Players with wizards as characters are going to be most effective when they have some idea of how long a GM intends for given game to continue. However, I don't think that a long campaign cripples a wizard character. The reason for this is that the spellburn mechanics allow wizards to concentrate their power in as little as a single (potentially highly effective) spell per session. When concentrating power in this way, a wizard has a reasonable chance to avoid any corruption at all in the first level or two.

It seems to me that in a DCC campaign, the concept of wizard as the party nuke is amplified. They can't (without risking corruption) be brought in to solve every encounter, but when they are brought in, they can be incredibly powerful.

For the time being, I like the permanent corruption rules. We'll see how they hold up in my home game.


But recall that spellburn, on a natural 1, results in permanent ability score loss.

I propose the following optional house-rule: "involuntary euphoria" spellburn

The current Corruption system strikes me as binary. Either the wizard can successfully pass himself off as human, or he can't.

E.g.: If the wizard just as albino-white skin, or a tail, or tentacles behind his ears, he can use a hooded cloak and flickering candle-light to conduct interviews with normal humans without completely giving himself away. At this stage, the wizard has few incentives to slow down.

If, on the other hand, the wizard has fiery-red skin, a beak, and his entire body is a mass of suckered tentacles, then no amount of hooded cloaks are going to make him look human. At this stage, the wizard has nothing left to lose and might as well embrace Corruption as much as he can.

Thus, there needs to be something more subtle to reflect the danger of magic. I propose "involuntary euphoria."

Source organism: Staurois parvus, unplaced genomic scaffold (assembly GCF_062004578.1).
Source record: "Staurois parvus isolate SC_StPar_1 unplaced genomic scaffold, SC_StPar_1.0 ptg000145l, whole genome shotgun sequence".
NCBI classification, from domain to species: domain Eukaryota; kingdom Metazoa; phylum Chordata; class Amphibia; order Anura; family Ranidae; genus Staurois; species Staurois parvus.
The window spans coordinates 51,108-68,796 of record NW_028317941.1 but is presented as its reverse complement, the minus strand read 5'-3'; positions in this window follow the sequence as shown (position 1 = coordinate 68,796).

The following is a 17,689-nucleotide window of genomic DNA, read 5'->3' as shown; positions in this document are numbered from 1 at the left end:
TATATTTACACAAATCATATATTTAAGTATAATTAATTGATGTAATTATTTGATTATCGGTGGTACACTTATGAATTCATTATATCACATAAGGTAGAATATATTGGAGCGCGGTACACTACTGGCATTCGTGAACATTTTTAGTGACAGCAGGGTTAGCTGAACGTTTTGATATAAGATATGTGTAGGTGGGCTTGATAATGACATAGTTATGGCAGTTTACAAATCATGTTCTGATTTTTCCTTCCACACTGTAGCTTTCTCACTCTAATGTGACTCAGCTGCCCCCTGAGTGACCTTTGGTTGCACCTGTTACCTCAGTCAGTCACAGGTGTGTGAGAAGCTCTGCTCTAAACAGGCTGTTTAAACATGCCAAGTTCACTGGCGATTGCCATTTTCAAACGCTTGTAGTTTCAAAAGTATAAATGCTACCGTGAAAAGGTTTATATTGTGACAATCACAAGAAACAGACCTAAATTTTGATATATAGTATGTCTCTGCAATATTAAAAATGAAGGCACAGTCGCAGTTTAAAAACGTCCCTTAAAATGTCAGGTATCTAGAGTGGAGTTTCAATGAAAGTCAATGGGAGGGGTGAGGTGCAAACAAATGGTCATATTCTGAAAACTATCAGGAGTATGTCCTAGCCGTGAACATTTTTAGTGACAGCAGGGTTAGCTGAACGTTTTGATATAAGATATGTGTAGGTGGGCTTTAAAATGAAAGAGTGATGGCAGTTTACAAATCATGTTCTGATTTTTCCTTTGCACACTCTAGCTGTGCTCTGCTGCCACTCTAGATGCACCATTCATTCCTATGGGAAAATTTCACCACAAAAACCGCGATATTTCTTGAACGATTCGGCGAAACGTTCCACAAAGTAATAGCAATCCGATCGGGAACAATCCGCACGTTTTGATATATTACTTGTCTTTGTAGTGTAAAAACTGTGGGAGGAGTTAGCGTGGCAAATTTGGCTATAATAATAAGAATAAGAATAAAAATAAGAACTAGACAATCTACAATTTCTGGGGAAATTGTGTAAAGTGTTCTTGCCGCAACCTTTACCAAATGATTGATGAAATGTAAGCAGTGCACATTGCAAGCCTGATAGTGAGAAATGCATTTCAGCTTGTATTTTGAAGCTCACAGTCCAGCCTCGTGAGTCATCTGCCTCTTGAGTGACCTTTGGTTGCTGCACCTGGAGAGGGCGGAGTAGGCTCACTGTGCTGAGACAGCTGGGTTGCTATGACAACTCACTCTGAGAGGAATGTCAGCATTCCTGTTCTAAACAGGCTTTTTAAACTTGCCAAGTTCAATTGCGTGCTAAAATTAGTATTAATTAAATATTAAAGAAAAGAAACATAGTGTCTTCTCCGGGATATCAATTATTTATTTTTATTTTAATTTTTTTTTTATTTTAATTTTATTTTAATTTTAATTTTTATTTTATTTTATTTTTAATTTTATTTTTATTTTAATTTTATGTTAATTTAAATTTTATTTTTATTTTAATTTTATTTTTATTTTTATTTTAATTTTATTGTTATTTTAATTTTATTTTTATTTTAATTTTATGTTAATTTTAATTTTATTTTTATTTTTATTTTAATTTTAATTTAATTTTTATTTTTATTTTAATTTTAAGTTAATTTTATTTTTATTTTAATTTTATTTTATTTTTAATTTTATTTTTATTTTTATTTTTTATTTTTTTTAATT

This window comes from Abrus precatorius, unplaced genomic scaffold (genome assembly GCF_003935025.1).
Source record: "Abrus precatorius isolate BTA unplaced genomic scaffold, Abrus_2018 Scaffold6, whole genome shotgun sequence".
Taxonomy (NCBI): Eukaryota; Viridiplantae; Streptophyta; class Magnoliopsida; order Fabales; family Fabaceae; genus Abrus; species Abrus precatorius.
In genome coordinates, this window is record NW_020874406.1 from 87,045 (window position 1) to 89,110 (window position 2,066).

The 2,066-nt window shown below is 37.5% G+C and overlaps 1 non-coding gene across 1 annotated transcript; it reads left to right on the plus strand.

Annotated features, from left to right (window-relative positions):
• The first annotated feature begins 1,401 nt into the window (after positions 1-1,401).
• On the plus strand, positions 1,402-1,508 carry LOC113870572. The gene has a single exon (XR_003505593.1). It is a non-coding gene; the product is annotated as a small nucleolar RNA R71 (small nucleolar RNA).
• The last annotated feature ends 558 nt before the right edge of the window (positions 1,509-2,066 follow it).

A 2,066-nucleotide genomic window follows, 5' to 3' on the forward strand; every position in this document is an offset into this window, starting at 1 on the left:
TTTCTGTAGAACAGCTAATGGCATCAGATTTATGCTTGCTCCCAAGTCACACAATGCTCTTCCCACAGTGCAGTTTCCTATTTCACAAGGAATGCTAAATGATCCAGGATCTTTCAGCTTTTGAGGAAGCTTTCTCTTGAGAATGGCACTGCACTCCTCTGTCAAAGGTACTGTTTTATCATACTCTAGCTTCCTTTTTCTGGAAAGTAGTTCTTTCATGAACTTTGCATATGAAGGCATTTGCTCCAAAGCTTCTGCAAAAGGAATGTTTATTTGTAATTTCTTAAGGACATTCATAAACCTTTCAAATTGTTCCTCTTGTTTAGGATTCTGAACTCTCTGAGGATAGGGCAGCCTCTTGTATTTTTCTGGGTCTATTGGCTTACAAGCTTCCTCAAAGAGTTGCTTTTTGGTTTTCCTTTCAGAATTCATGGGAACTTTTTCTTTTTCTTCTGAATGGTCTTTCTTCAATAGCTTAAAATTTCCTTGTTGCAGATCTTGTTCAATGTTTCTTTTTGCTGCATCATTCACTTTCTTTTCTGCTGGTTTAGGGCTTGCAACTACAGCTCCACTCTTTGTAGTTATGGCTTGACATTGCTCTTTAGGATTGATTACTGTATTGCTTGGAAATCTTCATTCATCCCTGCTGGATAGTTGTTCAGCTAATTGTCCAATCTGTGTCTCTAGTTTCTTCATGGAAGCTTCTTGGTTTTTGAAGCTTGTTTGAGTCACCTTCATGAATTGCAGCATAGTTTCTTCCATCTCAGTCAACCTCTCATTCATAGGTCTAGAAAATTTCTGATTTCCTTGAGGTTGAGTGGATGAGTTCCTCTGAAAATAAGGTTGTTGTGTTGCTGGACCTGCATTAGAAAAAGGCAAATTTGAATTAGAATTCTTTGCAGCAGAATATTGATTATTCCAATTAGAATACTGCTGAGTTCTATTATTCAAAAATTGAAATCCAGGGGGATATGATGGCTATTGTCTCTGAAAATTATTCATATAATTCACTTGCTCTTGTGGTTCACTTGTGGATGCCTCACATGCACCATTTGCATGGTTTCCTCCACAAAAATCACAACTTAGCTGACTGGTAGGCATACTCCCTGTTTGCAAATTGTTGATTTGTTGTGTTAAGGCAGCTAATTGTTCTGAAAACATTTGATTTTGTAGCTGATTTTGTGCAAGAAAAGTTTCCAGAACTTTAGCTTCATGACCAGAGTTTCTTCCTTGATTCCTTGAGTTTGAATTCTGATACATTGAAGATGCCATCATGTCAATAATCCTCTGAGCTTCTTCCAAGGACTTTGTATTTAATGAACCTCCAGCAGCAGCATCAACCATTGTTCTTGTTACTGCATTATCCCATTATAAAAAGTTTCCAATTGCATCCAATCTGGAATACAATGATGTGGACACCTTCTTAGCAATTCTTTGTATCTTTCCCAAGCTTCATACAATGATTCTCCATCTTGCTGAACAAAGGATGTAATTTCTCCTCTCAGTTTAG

When a wizard has decided to cast a spell, and has decided whether or not to use spellburn voluntarily, he must then make a check for "involuntary euphoria." The chance is 9% per level; thus it is a 9% chance at first level, an 81% chance at ninth level, and a 90% chance at 10th level.

If the wizard rolls at or below this number, he must burn 1d3 extra ability points from strength, agility, or stamina. Involuntary euphoria does not lead to permanent ability damage if it is the only source of spellburn.


Example 1: Ferderix the 1st level wizard casts a spell and decides to spellburn 3 points of ability. Then he rolls a 06 on percentile dice, and 2 on 1d3, so he involuntarily burns a further 2 points, for a total of 5 points of ability damage and +5 to his spellcasting check. Unfortunately, he rolls a 1 on his spellcasting check. Because he had decided to spellburn voluntarily, he loses 1 point of ability score permanently.

Example 2: Gernafex the 2nd level wizard casts and spell and does not want to spellburn any points at all. However, he rolls 14 on percentile dice and thus suffers involuntary euphoria. He rolls 3 on 1d3 and must spellburn 3 points of ability scores. Further, he rolls a 1 on his spellcasting check, but because his spellburn was involuntary, he does not lose any points of ability permanently.


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 Post subject: Re: Is corruption meant to be permanent?
PostPosted: Wed Jun 15, 2011 1:18 pm 
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How about rolling a d24 or even a d30 on the Corruption table? The magic-user still has a slight chance of turning into Cthulhugoatboy (so there is still risk and randomness), but more of a chance of just passing out.


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 Post subject: Re: Is corruption meant to be permanent?
PostPosted: Wed Jun 15, 2011 5:14 pm 
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Far-Sighted Wanderer

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The problem with saying "Magic can hose you permanently, so you should be careful of using it" reminds me of my Jedi characters in my d20 Star Wars game. Jedi were headed a lightsaber and a bunch of force powers, then told that per the Jedi code, violence and force use should be a last resort.

"here are some cool toys, avoid playing with them"

I'd be willing to somehow, forgo the insanly powerful results, if I could avoid corruption.